Ken MacLeod, a professor of geological sciences at University of Missouri, said that currently, carbon dioxide levels are just above 400 parts per million (ppm), up approximately 120 ppm in the last 150 years and rising about 2 ppm each year.
He said that during the Late Cretaceous Period, when carbon dioxide levels were around 1,000 ppm, they found there were no continental ice sheets on earth.
MacLeod said that if carbon dioxide levels continue to rise, the earth will be ice-free once the climate comes into balance with the higher levels.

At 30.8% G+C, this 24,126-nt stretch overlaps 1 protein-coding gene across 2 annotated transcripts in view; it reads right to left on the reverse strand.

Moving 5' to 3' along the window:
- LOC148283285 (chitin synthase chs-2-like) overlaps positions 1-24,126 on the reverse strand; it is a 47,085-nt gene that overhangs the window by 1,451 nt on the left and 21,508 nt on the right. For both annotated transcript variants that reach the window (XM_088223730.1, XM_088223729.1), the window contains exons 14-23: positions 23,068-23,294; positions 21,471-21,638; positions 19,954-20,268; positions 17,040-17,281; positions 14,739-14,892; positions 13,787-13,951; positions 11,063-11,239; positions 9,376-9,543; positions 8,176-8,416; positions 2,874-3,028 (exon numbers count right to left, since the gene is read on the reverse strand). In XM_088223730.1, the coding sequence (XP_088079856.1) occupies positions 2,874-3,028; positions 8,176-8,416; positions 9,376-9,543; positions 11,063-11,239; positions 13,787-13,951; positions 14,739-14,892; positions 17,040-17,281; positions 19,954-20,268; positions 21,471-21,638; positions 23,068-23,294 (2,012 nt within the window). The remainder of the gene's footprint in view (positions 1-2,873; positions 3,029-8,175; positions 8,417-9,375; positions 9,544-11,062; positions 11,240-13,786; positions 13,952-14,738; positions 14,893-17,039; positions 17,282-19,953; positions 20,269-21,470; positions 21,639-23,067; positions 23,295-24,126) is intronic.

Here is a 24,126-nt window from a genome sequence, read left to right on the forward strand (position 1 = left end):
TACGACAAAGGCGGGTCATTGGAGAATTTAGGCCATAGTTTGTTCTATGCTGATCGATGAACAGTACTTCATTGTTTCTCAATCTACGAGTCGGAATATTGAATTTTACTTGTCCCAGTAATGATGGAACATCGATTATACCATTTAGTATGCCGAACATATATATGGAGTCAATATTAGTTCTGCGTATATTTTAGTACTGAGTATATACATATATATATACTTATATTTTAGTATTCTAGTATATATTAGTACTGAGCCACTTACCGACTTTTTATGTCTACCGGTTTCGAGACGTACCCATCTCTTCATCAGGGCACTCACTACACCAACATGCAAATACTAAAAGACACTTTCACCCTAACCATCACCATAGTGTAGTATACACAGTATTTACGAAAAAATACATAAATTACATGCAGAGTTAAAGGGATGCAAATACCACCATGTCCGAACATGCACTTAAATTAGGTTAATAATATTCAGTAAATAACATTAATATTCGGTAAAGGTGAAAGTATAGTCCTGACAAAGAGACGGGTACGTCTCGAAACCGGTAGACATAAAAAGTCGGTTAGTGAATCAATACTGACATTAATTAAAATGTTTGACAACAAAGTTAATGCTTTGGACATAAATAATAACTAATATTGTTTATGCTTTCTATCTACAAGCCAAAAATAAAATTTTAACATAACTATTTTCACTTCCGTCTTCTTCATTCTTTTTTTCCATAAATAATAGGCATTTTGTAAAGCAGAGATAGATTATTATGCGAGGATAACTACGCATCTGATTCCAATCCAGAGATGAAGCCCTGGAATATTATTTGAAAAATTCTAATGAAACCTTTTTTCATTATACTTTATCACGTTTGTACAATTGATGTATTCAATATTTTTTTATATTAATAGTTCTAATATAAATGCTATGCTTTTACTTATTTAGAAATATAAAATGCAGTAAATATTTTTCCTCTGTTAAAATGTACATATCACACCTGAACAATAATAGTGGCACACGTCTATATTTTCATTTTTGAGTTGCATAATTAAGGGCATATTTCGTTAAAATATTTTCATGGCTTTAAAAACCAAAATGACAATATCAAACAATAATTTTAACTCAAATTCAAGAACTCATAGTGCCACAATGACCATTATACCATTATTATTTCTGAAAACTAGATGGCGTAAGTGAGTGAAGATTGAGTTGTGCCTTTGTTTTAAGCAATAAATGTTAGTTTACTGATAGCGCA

In his study, MacLeod analyzed the fossilized shells of 90 million-year-old planktic and benthic foraminifera, single-celled organisms about the size of a grain of salt.
He said that they know that the carbon dioxide (CO2) levels are rising currently and are at the highest they have been in millions of years.
MacLeod asserted that they have records of how conditions have changed as CO2 levels have risen from 280 to 400 ppm, but he believes that it also is important to know what could happen when those levels reach 600 to 1000 ppm.
He added that at the rate that carbon dioxide levels are rising, we will reach 600 ppm around the end of this century.
The study has been published in journal Geology.
--ANI (Posted on 26-09-2013)